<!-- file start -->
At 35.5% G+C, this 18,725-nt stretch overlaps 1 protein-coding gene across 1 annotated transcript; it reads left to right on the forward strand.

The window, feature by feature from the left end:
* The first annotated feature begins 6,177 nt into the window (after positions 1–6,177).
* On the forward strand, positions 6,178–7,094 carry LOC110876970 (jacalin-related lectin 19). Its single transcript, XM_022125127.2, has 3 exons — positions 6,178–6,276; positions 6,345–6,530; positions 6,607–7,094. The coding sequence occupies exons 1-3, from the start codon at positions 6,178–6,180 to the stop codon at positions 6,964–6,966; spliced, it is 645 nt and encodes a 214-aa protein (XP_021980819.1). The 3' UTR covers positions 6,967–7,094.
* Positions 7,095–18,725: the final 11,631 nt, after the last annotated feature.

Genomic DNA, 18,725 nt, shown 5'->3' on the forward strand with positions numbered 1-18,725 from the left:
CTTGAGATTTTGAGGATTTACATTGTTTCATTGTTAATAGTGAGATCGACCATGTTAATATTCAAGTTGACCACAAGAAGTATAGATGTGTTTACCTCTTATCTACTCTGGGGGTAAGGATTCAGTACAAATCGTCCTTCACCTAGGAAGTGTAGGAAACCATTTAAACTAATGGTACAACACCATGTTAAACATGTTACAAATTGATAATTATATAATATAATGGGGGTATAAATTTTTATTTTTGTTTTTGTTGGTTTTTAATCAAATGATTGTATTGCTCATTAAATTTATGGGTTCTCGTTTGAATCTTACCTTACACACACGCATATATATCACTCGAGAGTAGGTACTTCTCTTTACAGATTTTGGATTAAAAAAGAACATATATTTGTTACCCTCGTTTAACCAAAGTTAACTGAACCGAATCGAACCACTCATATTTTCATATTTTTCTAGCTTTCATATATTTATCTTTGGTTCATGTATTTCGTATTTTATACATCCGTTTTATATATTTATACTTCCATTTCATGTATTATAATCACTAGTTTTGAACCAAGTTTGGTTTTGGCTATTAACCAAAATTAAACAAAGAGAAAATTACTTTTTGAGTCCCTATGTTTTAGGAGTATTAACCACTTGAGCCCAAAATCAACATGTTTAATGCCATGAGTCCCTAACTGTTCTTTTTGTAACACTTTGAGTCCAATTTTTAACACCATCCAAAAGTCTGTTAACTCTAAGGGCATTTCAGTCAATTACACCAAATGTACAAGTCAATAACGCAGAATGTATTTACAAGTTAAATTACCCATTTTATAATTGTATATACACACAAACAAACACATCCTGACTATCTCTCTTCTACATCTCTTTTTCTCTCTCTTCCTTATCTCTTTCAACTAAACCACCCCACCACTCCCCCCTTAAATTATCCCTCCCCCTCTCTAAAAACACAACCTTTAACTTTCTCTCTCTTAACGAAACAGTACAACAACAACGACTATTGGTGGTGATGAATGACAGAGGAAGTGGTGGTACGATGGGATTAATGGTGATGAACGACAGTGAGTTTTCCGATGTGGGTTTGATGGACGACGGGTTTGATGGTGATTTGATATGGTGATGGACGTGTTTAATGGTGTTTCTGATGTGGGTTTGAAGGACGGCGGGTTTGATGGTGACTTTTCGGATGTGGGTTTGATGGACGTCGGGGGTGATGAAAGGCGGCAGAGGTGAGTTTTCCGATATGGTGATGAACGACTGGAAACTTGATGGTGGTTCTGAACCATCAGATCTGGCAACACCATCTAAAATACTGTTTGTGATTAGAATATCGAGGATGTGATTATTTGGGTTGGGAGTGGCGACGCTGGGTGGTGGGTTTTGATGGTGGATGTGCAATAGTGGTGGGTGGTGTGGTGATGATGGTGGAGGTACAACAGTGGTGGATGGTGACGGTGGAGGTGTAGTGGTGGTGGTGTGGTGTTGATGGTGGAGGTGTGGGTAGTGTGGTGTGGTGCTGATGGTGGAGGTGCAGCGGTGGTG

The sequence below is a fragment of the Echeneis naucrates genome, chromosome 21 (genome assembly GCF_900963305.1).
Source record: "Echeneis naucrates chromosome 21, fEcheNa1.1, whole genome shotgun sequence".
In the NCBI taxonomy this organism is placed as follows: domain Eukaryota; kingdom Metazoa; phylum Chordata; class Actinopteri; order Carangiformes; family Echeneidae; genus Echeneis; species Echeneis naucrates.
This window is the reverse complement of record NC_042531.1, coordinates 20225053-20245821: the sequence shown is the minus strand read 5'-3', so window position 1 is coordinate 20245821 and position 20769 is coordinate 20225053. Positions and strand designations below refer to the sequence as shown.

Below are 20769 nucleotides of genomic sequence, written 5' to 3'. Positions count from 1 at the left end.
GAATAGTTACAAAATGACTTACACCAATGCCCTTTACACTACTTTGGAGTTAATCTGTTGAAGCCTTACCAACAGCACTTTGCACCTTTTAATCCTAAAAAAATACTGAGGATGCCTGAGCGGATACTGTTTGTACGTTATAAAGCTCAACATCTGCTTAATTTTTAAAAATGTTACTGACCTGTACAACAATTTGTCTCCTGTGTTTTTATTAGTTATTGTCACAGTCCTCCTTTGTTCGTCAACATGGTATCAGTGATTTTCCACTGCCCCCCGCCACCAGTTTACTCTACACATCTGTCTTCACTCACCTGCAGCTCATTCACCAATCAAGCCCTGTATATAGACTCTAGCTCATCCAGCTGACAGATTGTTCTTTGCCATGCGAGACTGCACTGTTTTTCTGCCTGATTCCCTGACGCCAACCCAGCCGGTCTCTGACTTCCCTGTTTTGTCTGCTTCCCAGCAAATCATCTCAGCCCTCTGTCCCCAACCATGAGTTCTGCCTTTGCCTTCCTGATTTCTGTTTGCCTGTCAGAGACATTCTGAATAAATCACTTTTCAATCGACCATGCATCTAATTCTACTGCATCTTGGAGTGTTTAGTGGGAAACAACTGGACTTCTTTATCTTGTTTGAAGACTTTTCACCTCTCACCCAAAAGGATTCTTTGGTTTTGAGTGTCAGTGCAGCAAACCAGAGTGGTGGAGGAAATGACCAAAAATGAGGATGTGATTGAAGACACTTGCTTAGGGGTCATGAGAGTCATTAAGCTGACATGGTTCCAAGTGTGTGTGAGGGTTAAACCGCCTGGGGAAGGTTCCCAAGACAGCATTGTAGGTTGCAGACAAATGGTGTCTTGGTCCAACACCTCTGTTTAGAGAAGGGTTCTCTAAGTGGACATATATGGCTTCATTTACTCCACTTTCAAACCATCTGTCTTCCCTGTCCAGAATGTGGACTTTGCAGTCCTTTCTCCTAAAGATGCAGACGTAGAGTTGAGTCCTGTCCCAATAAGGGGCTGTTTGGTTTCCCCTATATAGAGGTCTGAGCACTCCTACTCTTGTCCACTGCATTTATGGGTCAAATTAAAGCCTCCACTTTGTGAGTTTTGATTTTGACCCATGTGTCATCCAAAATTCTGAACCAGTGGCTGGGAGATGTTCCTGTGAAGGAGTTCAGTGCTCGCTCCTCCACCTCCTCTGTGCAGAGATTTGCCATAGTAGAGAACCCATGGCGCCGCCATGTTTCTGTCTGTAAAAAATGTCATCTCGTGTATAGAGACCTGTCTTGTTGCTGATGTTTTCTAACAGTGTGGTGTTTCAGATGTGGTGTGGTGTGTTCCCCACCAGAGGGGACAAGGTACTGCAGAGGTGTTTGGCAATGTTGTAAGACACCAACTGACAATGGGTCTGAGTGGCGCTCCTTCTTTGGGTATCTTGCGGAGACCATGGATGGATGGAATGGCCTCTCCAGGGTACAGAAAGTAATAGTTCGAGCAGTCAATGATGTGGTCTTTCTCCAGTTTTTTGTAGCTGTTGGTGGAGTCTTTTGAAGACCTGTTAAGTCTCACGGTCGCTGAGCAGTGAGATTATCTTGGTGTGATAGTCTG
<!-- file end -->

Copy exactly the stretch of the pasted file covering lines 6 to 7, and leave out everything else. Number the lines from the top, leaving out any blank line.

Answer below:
Genomic DNA, 18,725 nt, shown 5'->3' on the forward strand with positions numbered 1-18,725 from the left:
CTTGAGATTTTGAGGATTTACATTGTTTCATTGTTAATAGTGAGATCGACCATGTTAATATTCAAGTTGACCACAAGAAGTATAGATGTGTTTACCTCTTATCTACTCTGGGGGTAAGGATTCAGTACAAATCGTCCTTCACCTAGGAAGTGTAGGAAACCATTTAAACTAATGGTACAACACCATGTTAAACATGTTACAAATTGATAATTATATAATATAATGGGGGTATAAATTTTTATTTTTGTTTTTGTTGGTTTTTAATCAAATGATTGTATTGCTCATTAAATTTATGGGTTCTCGTTTGAATCTTACCTTACACACACGCATATATATCACTCGAGAGTAGGTACTTCTCTTTACAGATTTTGGATTAAAAAAGAACATATATTTGTTACCCTCGTTTAACCAAAGTTAACTGAACCGAATCGAACCACTCATATTTTCATATTTTTCTAGCTTTCATATATTTATCTTTGGTTCATGTATTTCGTATTTTATACATCCGTTTTATATATTTATACTTCCATTTCATGTATTATAATCACTAGTTTTGAACCAAGTTTGGTTTTGGCTATTAACCAAAATTAAACAAAGAGAAAATTACTTTTTGAGTCCCTATGTTTTAGGAGTATTAACCACTTGAGCCCAAAATCAACATGTTTAATGCCATGAGTCCCTAACTGTTCTTTTTGTAACACTTTGAGTCCAATTTTTAACACCATCCAAAAGTCTGTTAACTCTAAGGGCATTTCAGTCAATTACACCAAATGTACAAGTCAATAACGCAGAATGTATTTACAAGTTAAATTACCCATTTTATAATTGTATATACACACAAACAAACACATCCTGACTATCTCTCTTCTACATCTCTTTTTCTCTCTCTTCCTTATCTCTTTCAACTAAACCACCCCACCACTCCCCCCTTAAATTATCCCTCCCCCTCTCTAAAAACACAACCTTTAACTTTCTCTCTCTTAACGAAACAGTACAACAACAACGACTATTGGTGGTGATGAATGACAGAGGAAGTGGTGGTACGATGGGATTAATGGTGATGAACGACAGTGAGTTTTCCGATGTGGGTTTGATGGACGACGGGTTTGATGGTGATTTGATATGGTGATGGACGTGTTTAATGGTGTTTCTGATGTGGGTTTGAAGGACGGCGGGTTTGATGGTGACTTTTCGGATGTGGGTTTGATGGACGTCGGGGGTGATGAAAGGCGGCAGAGGTGAGTTTTCCGATATGGTGATGAACGACTGGAAACTTGATGGTGGTTCTGAACCATCAGATCTGGCAACACCATCTAAAATACTGTTTGTGATTAGAATATCGAGGATGTGATTATTTGGGTTGGGAGTGGCGACGCTGGGTGGTGGGTTTTGATGGTGGATGTGCAATAGTGGTGGGTGGTGTGGTGATGATGGTGGAGGTACAACAGTGGTGGATGGTGACGGTGGAGGTGTAGTGGTGGTGGTGTGGTGTTGATGGTGGAGGTGTGGGTAGTGTGGTGTGGTGCTGATGGTGGAGGTGCAGCGGTGGTG